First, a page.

Dawud Pasha (Georgian: დაუდ ფაშა) was the last of the Mamluk rulers of Iraq. Dawud Pasha initiated important modernization programs that included clearing canals, establishing industries, reforming the army with the help of European instructors, and founding a printing press. He maintained elaborate pomp and circumstance at his court. Besides the usual troubles with the Arab tribes and internal dissensions with sheikhs, he was involved in more serious fighting with the Kurds and the conflict with Iran over the influence in the Kurdish principality of Baban. The conflict culminated in the Iranian invasion of Iraq and the occupation of Sulaymaniyah in 1818. Later, Dawud Pasha capitalized on the destruction of Janissaries at Constantinople in 1826, and eliminated the Janissaries as an independent local force.[9][11]

Meanwhile, the existence of the autonomous regime in Iraq, a long-time source of anxiety at Constantinople, became even more threatening to the Porte when Muhammad Ali Pasha of Egypt began to claim Ottoman Syria. In 1830, the Sultan decreed Dawud Pasha’s dismissal, but the emissary carrying the order was arrested at Baghdad and executed. In 1831, the Ottoman army under Ali Ridha Pasha marched from Aleppo into Iraq. Devastated by floods and an epidemic of bubonic plague, Baghdad capitulated after a ten-week-long blockade which caused mass-famine. Dawud Pasha, facing opposition from local clergymen within Iraq, surrendered to the Ottomans and was treated with favor. His life ended in 1851, while he was custodian of the shrine at Medina.[9] The arrival of the Sultan’s new governor in Baghdad in 1831 signaled the beginning of a direct Ottoman rule in Iraq.[11]

The new Ottoman governor, Ali Ridha Pasha, was forced to come to terms with the still-pervasive Mamluk presence in Baghdad even after the last Mamluk pasha had been deposed.[6] He later married the daughter of former Mamluk governor Sulayman Pasha the Little (1807–1813).[6]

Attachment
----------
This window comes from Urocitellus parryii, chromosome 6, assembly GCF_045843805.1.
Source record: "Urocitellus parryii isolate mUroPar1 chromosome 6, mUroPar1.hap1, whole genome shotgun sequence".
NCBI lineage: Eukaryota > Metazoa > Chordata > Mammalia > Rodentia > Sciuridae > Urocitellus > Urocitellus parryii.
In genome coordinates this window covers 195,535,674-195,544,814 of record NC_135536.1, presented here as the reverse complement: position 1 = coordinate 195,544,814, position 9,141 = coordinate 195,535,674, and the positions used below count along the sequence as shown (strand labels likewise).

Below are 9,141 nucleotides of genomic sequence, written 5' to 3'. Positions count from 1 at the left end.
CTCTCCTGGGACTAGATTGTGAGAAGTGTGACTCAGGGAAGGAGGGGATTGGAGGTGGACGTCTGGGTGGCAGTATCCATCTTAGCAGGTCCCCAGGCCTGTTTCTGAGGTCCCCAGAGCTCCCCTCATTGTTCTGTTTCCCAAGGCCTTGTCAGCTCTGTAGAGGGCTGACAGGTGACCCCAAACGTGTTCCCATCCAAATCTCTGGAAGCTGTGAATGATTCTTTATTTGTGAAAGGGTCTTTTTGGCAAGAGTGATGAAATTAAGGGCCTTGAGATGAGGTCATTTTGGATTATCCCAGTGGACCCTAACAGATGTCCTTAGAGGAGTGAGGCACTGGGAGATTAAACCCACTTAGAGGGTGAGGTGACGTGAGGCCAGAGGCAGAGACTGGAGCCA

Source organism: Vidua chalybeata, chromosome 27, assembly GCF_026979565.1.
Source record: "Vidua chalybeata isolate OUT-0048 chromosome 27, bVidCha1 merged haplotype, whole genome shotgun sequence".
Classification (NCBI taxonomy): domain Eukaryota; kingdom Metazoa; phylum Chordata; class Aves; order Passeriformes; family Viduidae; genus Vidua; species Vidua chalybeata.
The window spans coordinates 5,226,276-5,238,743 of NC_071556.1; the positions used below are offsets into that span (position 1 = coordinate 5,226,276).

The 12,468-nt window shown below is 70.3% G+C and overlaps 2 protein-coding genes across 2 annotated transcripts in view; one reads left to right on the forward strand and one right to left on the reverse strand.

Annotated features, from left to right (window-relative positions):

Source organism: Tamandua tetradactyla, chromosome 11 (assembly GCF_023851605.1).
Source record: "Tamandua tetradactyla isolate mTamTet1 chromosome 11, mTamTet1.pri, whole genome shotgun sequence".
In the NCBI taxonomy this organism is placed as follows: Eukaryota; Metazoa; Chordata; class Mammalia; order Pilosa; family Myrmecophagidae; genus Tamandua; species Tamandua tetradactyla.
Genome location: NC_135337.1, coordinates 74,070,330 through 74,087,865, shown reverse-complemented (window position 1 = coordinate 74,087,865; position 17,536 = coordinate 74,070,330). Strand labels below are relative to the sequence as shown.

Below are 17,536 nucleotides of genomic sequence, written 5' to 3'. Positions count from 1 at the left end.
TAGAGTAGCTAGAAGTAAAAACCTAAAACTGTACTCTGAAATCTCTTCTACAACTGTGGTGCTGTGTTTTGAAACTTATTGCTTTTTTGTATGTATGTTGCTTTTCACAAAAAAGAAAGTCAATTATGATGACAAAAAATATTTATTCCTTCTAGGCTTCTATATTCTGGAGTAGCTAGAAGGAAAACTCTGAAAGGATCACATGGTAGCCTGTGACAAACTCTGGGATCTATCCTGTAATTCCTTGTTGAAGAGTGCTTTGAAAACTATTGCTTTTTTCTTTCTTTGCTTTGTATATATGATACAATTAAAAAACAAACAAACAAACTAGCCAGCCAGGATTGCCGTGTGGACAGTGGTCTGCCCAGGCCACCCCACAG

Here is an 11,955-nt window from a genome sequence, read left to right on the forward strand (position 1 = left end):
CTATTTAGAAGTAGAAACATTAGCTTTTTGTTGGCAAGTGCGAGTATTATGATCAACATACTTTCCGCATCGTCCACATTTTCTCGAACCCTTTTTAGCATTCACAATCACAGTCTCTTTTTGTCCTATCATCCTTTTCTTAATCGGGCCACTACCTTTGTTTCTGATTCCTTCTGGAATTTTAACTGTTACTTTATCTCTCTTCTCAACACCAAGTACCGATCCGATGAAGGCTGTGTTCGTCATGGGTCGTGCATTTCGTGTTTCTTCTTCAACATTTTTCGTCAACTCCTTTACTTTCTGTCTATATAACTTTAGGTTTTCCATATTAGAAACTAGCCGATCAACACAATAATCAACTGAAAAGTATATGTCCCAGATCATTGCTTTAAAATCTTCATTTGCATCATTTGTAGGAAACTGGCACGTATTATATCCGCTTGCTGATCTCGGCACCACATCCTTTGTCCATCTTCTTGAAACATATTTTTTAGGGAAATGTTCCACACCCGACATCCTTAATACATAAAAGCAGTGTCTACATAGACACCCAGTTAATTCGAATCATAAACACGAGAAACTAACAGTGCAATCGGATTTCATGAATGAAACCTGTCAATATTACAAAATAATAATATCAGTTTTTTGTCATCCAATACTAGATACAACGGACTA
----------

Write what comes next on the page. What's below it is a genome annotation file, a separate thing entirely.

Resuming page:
See also


  1. Hathaway, Jane; Barbir, Karl (2008). The Arab Lands under Ottoman Rule: 1516-1800. Pearson Education. p. 96. ISBN 9780582418998.
  2. The Rise and Fall of the Communist Party of Iraq, Tareq Y. Ismael, I. 1.
  3. A Military History of Modern Egypt: From the Ottoman Conquest to the Ramadan War, Andrew James McGregor, p57
  4. Hathaway, Jane; Barbir, Karl (2008). The Arab Lands under Ottoman Rule: 1516-1800. Pearson Education. p. 96. ISBN 9780582418998.
  5. Hathaway, Jane (February 1995). "The Military Household in Ottoman Egypt". International Journal of Middle East Studies. 27 (1): 39–52. doi:10.1017/s0020743800061572.
  6. 1 2 3 Fattah, Hala Mundhir (1997). The Politics of Regional Trade in Iraq, Arabia, and the Gulf: 1745-1900. SUNY Press. p. 98. ISBN 9781438402376.
  7. Litvak, Meir (2002), Shi'i Scholars of Nineteenth-Century Iraq: The 'Ulama' of Najaf and Karbala, pp. 16-17. Cambridge University Press, ISBN 0-521-89296-1.
  8. Coke, Richard (1927). Baghdad, The City of Peace. Taylor & Francis. pp. 232–233.
  9. 1 2 3 4 5 Kissling, H.J. (1969), The Last Great Muslim Empires, pp. 82-85. Brill, ISBN 90-04-02104-3.
  10. 1 2 "Iraq". (2007). In Encyclopædia Britannica. Retrieved October 15, 2007, from Encyclopædia Britannica Online.
  11. 1 2 3 "Iraq". (2007). In Encyclopædia Britannica. Retrieved October 15, 2007, from Encyclopædia Britannica Online.
  12. Ghareeb, Edmund A. (2004), Historical Dictionary of Iraq, p. 220. Scarecrow Press, ISBN 0-8108-4330-7.

Further reading